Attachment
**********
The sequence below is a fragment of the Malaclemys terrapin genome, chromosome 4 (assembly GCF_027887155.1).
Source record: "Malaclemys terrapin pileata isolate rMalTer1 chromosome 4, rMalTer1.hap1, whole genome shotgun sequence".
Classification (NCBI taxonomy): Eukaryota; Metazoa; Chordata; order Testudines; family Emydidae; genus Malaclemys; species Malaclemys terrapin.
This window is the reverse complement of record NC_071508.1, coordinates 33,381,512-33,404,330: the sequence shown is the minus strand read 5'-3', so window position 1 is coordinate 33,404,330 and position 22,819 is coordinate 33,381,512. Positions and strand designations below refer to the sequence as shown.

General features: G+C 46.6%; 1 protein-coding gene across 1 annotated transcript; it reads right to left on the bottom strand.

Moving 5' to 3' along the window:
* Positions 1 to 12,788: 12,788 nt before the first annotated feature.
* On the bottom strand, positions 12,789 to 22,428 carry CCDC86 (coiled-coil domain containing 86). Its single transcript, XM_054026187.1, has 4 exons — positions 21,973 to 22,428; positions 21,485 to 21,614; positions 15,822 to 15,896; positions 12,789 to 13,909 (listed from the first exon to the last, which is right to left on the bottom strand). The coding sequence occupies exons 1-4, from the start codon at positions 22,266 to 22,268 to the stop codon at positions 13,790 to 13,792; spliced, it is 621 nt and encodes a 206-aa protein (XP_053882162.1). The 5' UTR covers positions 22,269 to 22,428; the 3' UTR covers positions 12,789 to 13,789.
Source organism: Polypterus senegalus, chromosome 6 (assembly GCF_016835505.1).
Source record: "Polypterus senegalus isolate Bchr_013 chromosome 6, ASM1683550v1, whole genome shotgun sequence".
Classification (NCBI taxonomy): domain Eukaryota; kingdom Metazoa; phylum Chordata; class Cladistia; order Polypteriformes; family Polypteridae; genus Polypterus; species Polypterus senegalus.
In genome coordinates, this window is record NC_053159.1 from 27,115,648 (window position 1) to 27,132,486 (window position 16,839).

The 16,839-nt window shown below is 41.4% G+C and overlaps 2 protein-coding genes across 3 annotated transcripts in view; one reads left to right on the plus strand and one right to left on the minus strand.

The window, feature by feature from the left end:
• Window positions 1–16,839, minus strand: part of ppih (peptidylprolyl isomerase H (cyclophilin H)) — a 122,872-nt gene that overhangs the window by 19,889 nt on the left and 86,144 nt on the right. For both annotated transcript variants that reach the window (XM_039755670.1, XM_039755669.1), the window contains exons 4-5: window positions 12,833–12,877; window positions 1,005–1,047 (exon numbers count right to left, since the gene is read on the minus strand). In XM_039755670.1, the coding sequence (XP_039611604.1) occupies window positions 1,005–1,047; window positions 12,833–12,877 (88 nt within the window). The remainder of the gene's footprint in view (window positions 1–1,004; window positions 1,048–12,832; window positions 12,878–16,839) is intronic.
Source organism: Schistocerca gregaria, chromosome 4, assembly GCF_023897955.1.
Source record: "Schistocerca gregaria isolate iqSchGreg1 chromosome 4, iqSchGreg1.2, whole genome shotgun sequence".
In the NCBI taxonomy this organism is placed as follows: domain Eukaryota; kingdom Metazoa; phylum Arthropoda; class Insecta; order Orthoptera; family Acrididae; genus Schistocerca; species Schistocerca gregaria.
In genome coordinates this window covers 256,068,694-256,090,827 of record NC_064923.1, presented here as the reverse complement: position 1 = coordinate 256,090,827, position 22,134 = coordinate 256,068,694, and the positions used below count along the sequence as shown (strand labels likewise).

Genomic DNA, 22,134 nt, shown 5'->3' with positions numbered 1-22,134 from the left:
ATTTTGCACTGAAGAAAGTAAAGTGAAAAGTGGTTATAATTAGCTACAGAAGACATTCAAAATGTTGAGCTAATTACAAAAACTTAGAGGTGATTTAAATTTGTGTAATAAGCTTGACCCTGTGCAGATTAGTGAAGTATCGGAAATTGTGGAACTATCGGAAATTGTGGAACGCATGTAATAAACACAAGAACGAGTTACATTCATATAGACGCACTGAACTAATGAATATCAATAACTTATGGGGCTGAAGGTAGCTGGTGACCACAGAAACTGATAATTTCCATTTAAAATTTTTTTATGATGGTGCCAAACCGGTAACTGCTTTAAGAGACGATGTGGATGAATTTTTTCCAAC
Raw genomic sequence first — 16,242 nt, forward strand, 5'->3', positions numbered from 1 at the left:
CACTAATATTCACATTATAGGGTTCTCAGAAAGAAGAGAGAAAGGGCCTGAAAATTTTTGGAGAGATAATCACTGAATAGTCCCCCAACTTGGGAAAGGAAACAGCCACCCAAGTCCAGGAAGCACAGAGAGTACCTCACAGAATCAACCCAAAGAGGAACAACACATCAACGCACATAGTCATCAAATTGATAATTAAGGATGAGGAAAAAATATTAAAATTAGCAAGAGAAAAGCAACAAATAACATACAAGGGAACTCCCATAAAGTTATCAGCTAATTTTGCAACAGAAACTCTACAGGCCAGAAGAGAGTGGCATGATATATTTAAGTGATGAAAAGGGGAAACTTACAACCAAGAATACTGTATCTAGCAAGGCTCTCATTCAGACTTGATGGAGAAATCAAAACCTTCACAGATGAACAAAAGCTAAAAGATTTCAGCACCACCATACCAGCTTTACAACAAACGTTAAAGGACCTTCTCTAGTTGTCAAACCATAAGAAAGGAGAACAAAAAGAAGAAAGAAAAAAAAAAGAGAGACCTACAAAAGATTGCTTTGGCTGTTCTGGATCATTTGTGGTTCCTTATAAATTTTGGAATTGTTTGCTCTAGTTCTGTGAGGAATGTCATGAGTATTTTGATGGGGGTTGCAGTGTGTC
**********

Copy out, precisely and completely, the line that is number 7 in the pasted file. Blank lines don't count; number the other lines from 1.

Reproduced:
* Positions 1 to 12,788: 12,788 nt before the first annotated feature.